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“Excuse” Defenses to Assault and Battery

“Excuse" Defenses to Assault and Battery: Explained by a Fairfax Criminal Lawyer

Excuse defenses relate to the defendant’s state of mind. Generally, an excuse is an action that the criminal justice system recognizes as harmful but forgivable.

Three types of excuses discussed below are:

  • Duress;
  • Entrapment; and
  • Infancy, Insanity, etc.

Duress Excuse

Duress is an excuse that applies in limited, specific circumstances. A defendant must be able to show his or her criminal actions were the

product of threats inducing a reasonable fear of immediate death or serious bodily injury.1

If you believe your charge should be excused by duress, then your local defense attorney may be able to explain why you may or may not be correct.

Entrapment Excuse

The term, “entrapment," is familiar to many non-lawyers because it gets used quite frequently in television shows and movies…but the way it is used in stories or fictional dramatic productions is often legally inaccurate.

Entrapment is a defense and excuse to a crime if the crime charged was brought about by:

  • planning and conception by a law enforcement officer, and
  • the person who is charged would not have otherwise committed the crime, absent: “trickery, persuasion, or fraud" on the part of the officer.2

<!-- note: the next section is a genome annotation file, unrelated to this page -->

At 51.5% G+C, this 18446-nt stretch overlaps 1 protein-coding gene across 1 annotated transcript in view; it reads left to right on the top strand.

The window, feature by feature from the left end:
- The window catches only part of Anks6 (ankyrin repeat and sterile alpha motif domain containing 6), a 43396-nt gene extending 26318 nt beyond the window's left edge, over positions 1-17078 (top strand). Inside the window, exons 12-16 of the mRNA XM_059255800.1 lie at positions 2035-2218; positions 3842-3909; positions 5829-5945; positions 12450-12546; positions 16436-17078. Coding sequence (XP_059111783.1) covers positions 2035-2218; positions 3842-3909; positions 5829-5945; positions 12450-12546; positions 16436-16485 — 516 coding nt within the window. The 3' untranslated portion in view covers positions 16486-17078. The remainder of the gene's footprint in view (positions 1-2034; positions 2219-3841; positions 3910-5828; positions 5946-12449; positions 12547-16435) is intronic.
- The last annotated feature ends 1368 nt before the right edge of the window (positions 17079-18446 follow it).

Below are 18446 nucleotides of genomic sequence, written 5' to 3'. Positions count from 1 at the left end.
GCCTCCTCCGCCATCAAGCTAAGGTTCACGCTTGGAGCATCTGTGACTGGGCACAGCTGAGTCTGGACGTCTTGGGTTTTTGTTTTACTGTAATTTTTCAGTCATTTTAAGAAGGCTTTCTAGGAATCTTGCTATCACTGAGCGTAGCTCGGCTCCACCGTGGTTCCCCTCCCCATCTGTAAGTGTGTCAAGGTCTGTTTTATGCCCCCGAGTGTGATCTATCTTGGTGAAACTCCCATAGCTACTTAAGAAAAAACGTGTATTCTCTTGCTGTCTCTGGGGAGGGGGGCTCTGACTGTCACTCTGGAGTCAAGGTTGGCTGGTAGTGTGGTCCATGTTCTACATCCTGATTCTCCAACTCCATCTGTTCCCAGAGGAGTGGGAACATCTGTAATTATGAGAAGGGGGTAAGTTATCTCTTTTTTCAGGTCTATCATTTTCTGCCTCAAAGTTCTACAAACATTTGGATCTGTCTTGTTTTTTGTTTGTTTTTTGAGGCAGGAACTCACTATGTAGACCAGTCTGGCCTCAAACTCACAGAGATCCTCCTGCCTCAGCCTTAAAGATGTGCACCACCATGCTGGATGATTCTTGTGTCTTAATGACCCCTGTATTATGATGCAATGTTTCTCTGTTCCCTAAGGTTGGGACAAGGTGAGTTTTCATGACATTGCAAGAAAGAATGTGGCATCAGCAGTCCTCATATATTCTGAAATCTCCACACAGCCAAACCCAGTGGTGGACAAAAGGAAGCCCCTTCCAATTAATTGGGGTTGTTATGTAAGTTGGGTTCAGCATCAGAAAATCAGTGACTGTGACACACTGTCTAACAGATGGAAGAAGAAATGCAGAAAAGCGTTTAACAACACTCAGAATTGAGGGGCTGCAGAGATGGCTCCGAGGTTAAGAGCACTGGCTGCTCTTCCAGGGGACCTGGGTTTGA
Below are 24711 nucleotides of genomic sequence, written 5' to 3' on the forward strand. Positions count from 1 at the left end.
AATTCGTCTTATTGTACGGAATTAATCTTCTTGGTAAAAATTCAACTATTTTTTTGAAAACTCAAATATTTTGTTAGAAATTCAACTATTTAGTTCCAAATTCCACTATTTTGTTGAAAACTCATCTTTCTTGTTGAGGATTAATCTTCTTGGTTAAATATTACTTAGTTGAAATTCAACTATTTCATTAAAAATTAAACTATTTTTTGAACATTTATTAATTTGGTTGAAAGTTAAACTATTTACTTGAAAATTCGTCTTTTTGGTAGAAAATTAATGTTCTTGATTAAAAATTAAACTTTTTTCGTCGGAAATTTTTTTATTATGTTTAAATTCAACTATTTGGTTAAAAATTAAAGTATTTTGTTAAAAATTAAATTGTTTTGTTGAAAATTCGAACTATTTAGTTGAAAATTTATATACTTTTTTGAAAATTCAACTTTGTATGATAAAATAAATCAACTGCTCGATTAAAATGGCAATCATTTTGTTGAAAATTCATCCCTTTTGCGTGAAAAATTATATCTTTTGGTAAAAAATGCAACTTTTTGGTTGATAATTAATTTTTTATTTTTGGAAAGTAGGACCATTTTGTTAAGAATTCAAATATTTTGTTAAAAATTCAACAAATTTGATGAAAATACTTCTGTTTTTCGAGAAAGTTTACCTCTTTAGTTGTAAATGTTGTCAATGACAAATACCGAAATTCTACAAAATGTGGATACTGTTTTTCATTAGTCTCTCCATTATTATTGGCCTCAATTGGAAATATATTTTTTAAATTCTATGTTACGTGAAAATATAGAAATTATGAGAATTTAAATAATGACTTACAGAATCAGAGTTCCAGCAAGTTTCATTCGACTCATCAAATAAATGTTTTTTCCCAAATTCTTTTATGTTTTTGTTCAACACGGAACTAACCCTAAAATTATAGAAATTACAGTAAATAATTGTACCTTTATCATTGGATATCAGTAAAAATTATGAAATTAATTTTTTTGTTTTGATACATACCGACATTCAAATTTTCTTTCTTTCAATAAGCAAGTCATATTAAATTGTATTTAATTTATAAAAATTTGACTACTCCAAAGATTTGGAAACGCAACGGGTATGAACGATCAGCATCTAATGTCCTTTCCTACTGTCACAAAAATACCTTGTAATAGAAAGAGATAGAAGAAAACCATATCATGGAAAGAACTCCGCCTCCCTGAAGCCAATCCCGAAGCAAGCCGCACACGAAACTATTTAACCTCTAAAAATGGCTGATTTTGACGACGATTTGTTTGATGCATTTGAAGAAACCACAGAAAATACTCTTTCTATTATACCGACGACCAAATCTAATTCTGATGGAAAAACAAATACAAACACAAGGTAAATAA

Entrapment is not always a viable defense/excuse, for example, if the person charged is “predisposed." If you are unsure whether you were or are “predisposed," or are curious as to whether or not the facts surrounding your case, arrest, or charge may allow for a valid entrapment defense, your criminal law attorney can explain why you may or may not be right.

Infancy and Insanity Excuse

In the United States of America, most crimes give rise to criminal liability only if the actor possesses a specific mental state of mind. Depending on the crime, the state of mind requirement may be that the offense was committed intentionally, knowingly, recklessly, or negligently. Some crimes are “strict liability" offenses (meaning there is no mental state requirement), but not many.

Consider the mental ability and comprehension level of a typical infant. Even if an infant does something that would be criminal, it would not be “socially just" for society to punish that infant, because he/she could not be expected to have any conception as to what it is they did. In a similar fashion, those deemed legally insane are not considered justified in committing a crime, but they may be excused.

Additional resources provided by the author

[1] Pancoast v. Commonwealth
[2] Stamper v. Commonwealth

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